Have you ever felt the torture of endlessly waiting in line for confession? Did you ever feel the temptation to be impatient at the woman who spent 15 minutes with the priest, while a dozen people wait in line, only to come out smiling oblivious to the situation?
Such was my pre-confession penance today as I dropped into a local, urban parish for Saturday afternoon confession, thinking I'd beat the crowd and be on my way. No such luck. A seemingly clever crowd had already quickly formed. Each penitent was in the confessional for at least 5-10 minutes, and I was around #8 in line. I couldn't help but do the math.
I think I have enough empirical evidence from many very similar experiences over the years waiting in line for confession, to observe a pattern. I don't have X-ray vision, but I'd bet a weeks wage that most people are sitting down with Father face-to-face for a spiritual chat/counseling session. There's a pressing voice from my subconscious that tries to interrupt my prayers in the confession line. It says "What is going on? Why is the priest himself taking so long? Confess # and kind, and receive a few words of advise, because there's a lot of people out here." But then it subsides long enough to remember why I am there in the first place--to confess my sins and do penance.
If I had a dollar for every time I showed up quite early-ish for confession, but even after waiting 45 minutes the priest emerges saying "Sorry I need to start Mass," it would be enough to pay this months Netflix bill.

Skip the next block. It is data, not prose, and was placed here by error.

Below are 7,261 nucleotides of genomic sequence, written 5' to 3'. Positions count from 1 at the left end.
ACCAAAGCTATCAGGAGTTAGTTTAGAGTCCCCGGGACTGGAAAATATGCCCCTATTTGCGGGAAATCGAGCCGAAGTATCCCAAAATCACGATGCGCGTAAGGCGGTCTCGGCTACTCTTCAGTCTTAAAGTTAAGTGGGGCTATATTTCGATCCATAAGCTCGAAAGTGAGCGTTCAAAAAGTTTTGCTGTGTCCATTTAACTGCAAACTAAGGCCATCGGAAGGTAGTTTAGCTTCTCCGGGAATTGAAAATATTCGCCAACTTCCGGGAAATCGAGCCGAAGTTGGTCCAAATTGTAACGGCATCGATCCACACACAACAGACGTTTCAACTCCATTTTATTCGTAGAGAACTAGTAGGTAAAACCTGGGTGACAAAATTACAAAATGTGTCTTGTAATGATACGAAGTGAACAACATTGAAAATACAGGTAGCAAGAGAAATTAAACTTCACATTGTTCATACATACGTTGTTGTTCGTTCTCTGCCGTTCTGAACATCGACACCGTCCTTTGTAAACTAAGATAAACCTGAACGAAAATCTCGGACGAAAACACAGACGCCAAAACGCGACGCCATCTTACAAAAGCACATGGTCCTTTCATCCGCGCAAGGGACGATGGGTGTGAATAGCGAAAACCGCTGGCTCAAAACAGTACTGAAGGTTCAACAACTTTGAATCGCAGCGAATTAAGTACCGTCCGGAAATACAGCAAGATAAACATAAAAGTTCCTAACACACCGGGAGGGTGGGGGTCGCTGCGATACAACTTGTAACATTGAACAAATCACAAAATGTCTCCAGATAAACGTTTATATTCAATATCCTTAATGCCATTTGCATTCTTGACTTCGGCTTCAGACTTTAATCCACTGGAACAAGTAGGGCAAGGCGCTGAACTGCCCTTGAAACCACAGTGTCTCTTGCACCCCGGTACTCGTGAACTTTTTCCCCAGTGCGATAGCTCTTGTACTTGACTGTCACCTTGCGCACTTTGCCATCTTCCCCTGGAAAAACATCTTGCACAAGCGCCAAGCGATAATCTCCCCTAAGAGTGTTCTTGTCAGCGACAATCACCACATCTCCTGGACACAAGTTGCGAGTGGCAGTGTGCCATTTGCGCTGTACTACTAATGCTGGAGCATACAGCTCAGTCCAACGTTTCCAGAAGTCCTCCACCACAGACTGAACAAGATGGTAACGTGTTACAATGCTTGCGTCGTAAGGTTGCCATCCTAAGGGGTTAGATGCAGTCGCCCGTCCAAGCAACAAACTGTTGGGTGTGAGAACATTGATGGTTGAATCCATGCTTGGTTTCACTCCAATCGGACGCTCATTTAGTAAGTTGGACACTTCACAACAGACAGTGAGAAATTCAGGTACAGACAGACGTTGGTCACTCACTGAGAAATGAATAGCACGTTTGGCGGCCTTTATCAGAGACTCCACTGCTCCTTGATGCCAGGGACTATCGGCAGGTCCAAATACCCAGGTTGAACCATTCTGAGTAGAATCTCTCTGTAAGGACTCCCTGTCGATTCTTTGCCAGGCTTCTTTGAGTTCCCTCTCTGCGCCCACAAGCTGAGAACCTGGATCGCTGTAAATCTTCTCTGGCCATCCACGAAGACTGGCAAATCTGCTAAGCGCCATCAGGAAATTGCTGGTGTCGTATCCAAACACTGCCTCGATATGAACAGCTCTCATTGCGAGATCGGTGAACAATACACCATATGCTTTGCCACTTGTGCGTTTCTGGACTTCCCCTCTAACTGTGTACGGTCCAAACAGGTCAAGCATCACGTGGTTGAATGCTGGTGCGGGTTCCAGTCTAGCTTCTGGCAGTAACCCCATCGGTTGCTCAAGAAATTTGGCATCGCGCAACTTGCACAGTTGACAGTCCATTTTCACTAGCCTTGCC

It can be an added penance too sometimes hearing the response, or should I say non-response, of the priest when I confess grave sins. I'll confess acts that could objectively damn my soul for all eternity, and I get a "Ok, that's very good. For your penance say one Our Father and one Hail Mary, and go in peace." Um, ok.
But today I was humbled when I knelt down in confession, when it was Father, and not me, who kept it going for 5-10 minutes. He gave nothing but Church teaching and spiritual admonition. And so I realized that the probable reason it had taken the better part of an hour wasn't because of whiny Catholics seeking free therapy, but because this good, faithful priest was trying to save our souls.
What is the Lesson learned? Get to confession as early as possible to beat the crowd? Perhaps. Bear the weird, snail-like pace as a form of penance? Yes. Confession lines in the modern Church are suffering from the same dysfunction? That's obvious.
No, the lesson I took home was that no matter how nutty or dysfunctional the experience, what matters is Christ's Mercy is alive in the Sacrament of Confession!
Yes Joseph, I quite agree!
And so I wish all you Cyber friends a good night!